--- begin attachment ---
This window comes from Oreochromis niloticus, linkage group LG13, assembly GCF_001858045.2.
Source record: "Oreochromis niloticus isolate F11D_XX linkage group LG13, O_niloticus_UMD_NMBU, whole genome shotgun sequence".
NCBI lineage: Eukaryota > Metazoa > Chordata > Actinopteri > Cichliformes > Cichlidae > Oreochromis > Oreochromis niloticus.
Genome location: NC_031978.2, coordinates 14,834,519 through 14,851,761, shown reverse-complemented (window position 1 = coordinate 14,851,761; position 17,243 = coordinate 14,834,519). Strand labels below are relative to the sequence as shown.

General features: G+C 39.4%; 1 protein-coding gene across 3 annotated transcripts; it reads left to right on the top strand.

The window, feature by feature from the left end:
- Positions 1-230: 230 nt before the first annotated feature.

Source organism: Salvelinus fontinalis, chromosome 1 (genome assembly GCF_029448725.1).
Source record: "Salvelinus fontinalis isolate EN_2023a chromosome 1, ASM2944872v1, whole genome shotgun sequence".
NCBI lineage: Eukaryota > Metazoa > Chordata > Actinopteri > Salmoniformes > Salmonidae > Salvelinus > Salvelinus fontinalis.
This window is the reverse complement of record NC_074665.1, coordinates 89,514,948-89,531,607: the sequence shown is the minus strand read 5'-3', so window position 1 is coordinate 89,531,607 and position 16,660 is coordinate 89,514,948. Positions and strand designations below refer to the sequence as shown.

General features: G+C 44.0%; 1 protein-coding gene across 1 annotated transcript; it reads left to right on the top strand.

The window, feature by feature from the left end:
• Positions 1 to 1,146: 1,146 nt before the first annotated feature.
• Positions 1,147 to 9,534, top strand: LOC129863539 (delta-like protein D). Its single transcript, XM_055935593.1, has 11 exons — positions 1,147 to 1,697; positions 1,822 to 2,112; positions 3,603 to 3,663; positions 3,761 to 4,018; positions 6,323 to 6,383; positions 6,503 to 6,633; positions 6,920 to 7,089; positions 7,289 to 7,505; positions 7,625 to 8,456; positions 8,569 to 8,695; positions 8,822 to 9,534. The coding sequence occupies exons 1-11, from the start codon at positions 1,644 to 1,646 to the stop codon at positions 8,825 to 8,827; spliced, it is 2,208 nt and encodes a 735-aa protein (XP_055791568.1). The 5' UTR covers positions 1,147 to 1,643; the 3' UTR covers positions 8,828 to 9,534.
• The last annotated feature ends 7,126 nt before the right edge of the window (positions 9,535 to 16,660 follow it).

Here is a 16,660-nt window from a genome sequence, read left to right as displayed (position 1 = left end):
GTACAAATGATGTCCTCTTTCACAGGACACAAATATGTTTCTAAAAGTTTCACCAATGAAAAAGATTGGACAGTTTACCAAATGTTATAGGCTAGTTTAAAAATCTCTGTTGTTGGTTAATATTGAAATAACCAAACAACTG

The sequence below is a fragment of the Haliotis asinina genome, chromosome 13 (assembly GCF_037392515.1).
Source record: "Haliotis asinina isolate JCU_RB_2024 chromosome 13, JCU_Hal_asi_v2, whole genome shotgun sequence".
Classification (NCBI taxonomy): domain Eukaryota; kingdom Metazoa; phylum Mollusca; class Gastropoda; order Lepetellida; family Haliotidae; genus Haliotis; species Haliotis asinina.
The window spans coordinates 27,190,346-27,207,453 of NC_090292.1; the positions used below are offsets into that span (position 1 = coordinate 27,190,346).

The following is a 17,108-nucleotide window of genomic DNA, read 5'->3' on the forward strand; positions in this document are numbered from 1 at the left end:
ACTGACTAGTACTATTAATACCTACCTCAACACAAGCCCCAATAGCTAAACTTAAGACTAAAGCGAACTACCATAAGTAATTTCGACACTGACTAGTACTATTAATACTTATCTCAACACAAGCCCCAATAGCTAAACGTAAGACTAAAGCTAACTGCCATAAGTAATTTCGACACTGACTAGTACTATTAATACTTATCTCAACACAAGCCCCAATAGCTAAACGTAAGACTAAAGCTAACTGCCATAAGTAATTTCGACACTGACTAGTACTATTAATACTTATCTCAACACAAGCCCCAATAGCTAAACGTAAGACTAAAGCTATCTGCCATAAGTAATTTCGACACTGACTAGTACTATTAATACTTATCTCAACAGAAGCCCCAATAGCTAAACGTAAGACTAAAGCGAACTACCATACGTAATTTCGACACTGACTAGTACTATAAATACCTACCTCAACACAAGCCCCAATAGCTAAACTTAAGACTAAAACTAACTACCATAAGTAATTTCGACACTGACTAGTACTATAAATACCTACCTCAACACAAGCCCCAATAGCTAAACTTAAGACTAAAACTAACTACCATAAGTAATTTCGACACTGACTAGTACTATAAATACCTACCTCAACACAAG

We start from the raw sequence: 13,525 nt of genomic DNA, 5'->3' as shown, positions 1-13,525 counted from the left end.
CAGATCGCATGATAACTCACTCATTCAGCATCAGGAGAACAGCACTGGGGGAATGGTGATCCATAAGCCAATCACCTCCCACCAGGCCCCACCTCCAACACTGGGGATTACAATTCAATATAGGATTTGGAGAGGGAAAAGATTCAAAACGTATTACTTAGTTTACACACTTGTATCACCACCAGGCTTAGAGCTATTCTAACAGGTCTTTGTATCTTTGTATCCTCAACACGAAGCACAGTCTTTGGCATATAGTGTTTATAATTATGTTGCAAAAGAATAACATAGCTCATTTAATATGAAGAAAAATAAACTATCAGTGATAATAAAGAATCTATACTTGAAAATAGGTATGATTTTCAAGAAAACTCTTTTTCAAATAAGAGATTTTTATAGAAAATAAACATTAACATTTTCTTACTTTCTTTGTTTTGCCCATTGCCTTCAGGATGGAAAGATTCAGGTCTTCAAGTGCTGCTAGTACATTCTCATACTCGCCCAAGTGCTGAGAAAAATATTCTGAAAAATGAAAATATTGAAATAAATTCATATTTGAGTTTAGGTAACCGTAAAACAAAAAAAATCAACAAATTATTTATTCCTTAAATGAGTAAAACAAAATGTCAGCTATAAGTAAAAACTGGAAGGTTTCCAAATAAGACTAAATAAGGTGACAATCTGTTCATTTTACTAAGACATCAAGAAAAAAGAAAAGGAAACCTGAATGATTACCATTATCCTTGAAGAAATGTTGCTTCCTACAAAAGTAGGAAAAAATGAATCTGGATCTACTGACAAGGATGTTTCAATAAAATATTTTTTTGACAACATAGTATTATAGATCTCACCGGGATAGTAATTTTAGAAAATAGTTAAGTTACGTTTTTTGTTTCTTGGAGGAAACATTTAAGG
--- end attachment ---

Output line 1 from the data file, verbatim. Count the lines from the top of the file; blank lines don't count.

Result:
This window comes from Oreochromis niloticus, linkage group LG13, assembly GCF_001858045.2.